Did we? I must have missed that in the media coverage of the 10th anniversary of the second invasion of Iraq, which provided the beginning of the end of a 12-year war with Saddam Hussein’s regime. Yesterday was the 10th anniversary of the fall of Hussein’s tyranny, when the dictator fled Baghdad for points unknown for another eight months, at which point American soldiers dragged him out of a spider hole. On that occasion, the new leader of Iraq reminds us that the US not only stopped the brutalization of 25 million people, we gained an important foreign-policy partner in southwest Asia:
Today, on the 10th anniversary of the overthrow of Saddam Hussein, the debate about whether it was worth it to topple the regime and the direction of the U.S.-Iraqi relationship is influenced by a pessimistic view that the United States has lost Iraq. Not true. Despite all the problems of the past decade, the overwhelming majority of Iraqis agree that we’re better off today than under Hussein’s brutal dictatorship.
Iraqis will remain grateful for the U.S. role and for the losses sustained by military and civilian personnel that contributed in ending Hussein’s rule. These losses pale by comparison, of course, to those sustained by the Iraqi people. Our government emerges from this experience determined to ensure that these sacrifices contribute to a future of freedom and prosperity for our country. …
Our cooperation with the United States continues to bear fruit, and we hope to accelerate and energize it even more. While our journey from despotism to democracy has not been easy, the Arab Spring has shown that all countries going through such transitions face turmoil. The protests in several cities in Iraq reflect the fact that, while some sectarian elements call for violence, the majority of Iraqis want to express their demands through democratic means. With provincial elections this month and general elections next year, Iraqis can resolve their disagreements with ballots, not bullets.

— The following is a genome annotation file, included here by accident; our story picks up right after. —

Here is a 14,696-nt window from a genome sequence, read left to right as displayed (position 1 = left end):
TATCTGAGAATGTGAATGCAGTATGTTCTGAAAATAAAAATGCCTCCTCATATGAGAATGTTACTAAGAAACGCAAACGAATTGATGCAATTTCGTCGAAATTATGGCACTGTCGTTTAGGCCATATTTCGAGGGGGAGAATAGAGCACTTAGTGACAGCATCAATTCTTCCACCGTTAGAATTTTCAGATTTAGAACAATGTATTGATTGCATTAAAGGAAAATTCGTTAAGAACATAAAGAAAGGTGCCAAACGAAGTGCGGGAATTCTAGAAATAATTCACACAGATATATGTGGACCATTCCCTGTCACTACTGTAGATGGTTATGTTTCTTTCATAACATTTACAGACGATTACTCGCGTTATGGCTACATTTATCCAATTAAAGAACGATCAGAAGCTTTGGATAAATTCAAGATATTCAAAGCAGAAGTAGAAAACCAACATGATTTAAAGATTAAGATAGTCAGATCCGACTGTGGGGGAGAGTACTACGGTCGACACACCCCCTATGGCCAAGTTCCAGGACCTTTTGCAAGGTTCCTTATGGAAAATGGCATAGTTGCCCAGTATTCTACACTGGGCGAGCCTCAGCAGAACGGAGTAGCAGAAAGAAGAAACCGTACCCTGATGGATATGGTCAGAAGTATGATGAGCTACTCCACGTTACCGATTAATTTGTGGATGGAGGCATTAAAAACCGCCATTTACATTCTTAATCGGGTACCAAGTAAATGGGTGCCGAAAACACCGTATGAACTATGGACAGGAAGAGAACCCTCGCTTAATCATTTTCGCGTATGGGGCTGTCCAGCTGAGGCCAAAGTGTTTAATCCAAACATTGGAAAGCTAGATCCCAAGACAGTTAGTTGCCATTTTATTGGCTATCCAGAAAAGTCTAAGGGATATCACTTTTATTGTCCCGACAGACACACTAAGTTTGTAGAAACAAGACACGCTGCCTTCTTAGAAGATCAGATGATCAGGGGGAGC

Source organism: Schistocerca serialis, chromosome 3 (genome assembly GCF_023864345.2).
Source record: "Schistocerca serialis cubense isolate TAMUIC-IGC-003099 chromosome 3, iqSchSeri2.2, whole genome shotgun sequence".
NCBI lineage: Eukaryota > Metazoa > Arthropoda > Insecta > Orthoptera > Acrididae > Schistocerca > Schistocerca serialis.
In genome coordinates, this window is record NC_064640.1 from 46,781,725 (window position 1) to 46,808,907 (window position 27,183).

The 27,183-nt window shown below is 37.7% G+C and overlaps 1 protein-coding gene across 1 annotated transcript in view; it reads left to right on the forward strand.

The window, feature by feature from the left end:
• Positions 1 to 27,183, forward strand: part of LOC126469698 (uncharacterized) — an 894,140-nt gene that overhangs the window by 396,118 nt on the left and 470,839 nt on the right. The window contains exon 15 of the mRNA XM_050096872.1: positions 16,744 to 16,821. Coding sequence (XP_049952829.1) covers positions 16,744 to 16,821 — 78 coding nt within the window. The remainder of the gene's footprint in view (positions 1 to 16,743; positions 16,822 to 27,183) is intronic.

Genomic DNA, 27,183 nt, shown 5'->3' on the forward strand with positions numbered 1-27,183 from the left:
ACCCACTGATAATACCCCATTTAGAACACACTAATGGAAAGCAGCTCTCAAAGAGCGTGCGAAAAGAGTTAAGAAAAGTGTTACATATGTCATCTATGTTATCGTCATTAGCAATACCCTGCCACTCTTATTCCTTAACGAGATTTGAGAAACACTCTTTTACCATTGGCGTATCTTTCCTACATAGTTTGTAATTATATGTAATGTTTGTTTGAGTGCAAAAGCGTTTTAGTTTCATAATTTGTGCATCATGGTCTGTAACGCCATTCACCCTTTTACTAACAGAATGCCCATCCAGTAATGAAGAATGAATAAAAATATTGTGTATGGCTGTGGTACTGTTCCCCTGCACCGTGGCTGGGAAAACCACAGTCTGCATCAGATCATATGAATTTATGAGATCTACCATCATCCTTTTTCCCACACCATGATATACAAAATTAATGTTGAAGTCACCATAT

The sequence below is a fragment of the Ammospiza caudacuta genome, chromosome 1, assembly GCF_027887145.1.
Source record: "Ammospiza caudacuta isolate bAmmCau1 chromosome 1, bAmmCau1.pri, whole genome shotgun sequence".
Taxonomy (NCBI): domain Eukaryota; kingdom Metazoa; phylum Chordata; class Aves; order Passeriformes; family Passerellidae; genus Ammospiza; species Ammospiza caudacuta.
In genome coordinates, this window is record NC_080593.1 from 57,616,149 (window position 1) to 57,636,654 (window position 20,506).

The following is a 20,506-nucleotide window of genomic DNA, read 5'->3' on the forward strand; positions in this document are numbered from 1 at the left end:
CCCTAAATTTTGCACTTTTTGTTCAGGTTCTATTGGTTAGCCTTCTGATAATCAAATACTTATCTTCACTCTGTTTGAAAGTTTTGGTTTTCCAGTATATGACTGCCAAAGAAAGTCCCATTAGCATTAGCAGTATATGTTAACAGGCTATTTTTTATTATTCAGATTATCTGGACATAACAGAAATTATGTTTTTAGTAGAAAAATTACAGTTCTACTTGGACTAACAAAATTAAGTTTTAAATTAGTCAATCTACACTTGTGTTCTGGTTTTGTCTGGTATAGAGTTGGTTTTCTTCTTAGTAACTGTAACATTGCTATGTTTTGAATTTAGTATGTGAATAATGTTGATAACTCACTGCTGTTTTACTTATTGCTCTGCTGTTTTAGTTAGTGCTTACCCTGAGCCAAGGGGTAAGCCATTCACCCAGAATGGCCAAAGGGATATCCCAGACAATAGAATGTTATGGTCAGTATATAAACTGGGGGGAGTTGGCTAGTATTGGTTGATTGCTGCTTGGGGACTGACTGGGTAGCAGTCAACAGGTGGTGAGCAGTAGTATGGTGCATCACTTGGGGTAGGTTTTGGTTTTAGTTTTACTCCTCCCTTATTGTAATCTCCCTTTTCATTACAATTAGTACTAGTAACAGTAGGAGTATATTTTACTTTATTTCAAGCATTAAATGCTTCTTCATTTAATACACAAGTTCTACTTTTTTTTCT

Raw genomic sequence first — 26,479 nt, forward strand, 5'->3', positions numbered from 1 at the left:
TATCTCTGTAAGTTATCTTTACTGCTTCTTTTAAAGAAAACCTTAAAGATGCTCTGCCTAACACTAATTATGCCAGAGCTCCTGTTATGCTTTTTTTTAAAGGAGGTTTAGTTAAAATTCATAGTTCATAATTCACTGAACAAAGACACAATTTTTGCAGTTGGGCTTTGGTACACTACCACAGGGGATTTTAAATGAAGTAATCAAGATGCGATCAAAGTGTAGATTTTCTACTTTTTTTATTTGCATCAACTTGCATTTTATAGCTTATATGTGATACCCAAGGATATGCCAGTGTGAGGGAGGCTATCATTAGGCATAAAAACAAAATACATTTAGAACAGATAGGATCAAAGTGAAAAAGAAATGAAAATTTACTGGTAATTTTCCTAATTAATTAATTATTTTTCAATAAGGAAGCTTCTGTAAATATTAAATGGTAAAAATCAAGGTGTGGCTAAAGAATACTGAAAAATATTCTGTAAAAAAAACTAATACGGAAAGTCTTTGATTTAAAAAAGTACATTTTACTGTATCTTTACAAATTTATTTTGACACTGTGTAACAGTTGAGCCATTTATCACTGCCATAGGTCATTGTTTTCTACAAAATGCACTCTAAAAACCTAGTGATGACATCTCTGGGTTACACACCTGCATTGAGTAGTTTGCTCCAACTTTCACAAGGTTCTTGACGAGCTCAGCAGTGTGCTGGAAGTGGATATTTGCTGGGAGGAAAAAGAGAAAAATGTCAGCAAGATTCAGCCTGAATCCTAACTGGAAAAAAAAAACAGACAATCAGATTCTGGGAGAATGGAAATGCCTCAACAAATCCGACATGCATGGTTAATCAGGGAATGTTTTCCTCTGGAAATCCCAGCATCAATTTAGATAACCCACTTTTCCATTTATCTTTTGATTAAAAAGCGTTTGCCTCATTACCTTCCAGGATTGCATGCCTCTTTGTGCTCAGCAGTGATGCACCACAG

Jeffrey Goldberg wrote much the same at Bloomberg yesterday. In all of the handwringing we saw in the American media last month, Goldberg points out that we didn’t hear much from the Iraqis:
One thing I’ve noticed over the past two weeks, however, is that Iraqis themselves haven’t often been asked about their opinion of the war. Iraq, after President George W. Bush failed to accomplish his mission, was a place of violence and chaos, but before the invasion, it was a charnel house. Saddam Hussein’s regime murdered as many as 1 million Iraqis in its years in absolute power. Many Americans forget this. Most Iraqis don’t.
The New Yorker’s Dexter Filkins, who wrote the best book on Iraq (“The Forever War”), recently recalled a visit, shortly after the invasion, to one of Saddam’s torture chambers, a place called Al Hakemiya. He met a man there who identified himself as Al-Musawi. The two visited a room where Al-Musawi’s “arms had been nearly torn from their sockets.” He had been hung from the ceiling and electrocuted.